Lessons from Notre Dame

If my memory serves me correctly, Alabama was a ten point favorite heading in to Monday night’s BCS Championship game.

Alabama won by 28 points.

Nice try Vegas.

No matter who you cheer for or if you even like football, there are at least two lessons to be learned from last night’s game.

The first lesson is that you can’t live off of past accomplishments.

Notre Dame has a very rich football history.  They’ve won a lot of championships, they have a powerful and influential base of fans and former students and they have even had a few movies made about them.  Not too shabby.

But none of that matters today.  On Monday night, Alabama wasn’t influenced by the fact that Rudy was a cinematic masterpiece that moved millions to tears.  Most of the players on the field last night weren’t even born the last time that Notre Dame football was relevant.

I’ve seen a lot of pastors and other leaders who have built a nice platform because of something that they accomplished in the past.  While that can be important, it’s not as important as what’s happening now.  The pastor with a story about the time that he spent the summer with Elvis Presley will see that the audience of people who care about those stories gets smaller every year.  The pastor with a story about what God is doing in his life right now will always be relevant, no matter how he’s dressed or what kind of music he likes.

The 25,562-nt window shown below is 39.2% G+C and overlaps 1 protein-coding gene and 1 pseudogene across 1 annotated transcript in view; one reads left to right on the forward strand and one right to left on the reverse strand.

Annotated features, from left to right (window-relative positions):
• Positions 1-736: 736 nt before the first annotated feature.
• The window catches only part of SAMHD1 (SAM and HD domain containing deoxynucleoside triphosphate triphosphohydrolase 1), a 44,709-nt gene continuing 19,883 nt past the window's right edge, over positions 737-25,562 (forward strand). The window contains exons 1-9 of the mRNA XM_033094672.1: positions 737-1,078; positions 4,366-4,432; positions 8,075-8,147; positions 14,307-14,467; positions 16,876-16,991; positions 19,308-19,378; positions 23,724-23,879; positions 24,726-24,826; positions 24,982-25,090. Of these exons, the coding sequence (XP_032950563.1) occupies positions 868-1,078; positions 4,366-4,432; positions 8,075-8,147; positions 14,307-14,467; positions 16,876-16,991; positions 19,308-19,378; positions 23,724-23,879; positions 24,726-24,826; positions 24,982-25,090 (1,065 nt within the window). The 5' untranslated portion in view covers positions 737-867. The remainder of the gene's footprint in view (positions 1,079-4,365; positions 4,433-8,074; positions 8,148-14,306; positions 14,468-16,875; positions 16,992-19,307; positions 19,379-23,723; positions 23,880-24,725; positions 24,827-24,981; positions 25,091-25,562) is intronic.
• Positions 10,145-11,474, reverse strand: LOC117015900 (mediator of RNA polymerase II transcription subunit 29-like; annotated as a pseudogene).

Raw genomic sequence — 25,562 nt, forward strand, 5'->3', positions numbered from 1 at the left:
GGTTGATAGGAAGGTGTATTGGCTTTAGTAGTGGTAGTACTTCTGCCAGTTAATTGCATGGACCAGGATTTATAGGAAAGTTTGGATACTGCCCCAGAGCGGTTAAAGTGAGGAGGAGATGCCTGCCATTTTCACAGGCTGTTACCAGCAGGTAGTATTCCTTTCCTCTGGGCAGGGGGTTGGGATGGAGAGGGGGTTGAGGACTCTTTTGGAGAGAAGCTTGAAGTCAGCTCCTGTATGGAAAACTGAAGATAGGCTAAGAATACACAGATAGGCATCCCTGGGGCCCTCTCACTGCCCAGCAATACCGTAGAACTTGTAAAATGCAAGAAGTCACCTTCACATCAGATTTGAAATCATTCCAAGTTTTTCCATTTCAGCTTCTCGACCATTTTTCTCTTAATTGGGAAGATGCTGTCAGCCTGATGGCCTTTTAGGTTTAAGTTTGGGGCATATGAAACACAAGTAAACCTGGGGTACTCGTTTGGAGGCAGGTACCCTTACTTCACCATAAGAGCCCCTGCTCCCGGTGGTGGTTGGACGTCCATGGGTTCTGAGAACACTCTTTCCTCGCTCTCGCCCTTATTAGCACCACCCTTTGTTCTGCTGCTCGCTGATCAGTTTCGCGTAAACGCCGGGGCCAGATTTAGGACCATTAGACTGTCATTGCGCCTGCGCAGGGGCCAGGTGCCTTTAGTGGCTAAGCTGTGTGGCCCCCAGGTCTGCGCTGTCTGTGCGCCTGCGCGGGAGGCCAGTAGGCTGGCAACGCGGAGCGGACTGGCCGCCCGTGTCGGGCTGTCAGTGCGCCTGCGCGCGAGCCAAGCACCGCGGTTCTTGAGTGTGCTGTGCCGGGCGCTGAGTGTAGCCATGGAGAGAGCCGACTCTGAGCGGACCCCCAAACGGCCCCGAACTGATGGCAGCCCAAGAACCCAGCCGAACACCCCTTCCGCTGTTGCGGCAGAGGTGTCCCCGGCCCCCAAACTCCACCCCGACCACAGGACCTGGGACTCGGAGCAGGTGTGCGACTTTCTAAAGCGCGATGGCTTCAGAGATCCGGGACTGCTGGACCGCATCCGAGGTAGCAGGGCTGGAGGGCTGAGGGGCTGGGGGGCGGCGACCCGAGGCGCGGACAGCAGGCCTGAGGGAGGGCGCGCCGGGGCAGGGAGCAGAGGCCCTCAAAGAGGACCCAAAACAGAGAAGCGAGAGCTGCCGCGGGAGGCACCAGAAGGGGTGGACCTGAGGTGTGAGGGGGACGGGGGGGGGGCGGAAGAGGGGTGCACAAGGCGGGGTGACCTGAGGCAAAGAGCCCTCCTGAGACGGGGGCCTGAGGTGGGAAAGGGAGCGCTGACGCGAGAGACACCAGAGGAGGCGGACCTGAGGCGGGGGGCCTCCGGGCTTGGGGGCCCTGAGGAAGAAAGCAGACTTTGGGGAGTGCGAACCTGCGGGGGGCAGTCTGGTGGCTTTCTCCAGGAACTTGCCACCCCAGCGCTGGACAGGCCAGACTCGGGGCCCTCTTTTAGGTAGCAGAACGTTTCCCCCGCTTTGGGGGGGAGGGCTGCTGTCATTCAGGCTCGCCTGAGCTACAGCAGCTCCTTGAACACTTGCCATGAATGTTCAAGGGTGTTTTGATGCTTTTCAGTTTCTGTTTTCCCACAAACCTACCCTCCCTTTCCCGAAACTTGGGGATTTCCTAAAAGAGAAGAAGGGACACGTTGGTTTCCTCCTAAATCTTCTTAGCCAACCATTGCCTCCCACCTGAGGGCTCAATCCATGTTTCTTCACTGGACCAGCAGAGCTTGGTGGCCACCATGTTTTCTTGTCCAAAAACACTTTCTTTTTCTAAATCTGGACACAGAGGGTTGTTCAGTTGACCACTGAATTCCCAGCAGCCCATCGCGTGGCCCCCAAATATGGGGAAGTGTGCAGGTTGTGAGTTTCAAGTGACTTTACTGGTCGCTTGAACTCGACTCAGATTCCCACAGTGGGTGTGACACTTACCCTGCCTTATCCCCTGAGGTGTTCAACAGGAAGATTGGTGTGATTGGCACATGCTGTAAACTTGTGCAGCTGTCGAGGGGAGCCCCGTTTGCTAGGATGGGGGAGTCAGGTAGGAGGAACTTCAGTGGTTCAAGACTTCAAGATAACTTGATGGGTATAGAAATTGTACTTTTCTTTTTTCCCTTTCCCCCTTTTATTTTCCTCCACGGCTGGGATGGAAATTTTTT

The other lesson is that accountability matters.

This morning at breakfast my six-year-old asked me a very profound question.

“Dad, if Notre Dame got beat so bad, why were they ranked number one?”

I explained to him that Notre Dame did not belong to a conference and not belonging to a conference afforded them the opportunity to play an easier schedule.  My example for him was that it was sort of like his soccer team only scheduling games against a team of three-year-olds and then feeling like they’ve done something when they’re undefeated at the end of the season.

The point is that individuals, churches and organizations need people to challenge them.  Even when those challenges aren’t grounded in reality, they can still help you by making you firmer in your position or vision.  But sometimes those challenges will be of substance and, if you take heed, you will be better because of them.

When I was first starting out in ministry I would spend Sunday mornings before church talking with a man that I respected very much.  We talked about the Bible, sports and everything in between.  One day I told him a joke.  I thought that the joke was a bit crude but still funny.

He just thought that it was crude.

Instead of laughing, he told me something that I still carry with me.

“Jay, you can do better than that.”

Churches, organizations, individuals and yes, even football teams, don’t need yes men.  They need people that care enough to call them out when it’s needed.

Notre Dame had yes men.  Most of them are employed by ESPN.

I had a man who held me accountable and a few years after I told that joke, I named my son after that man.

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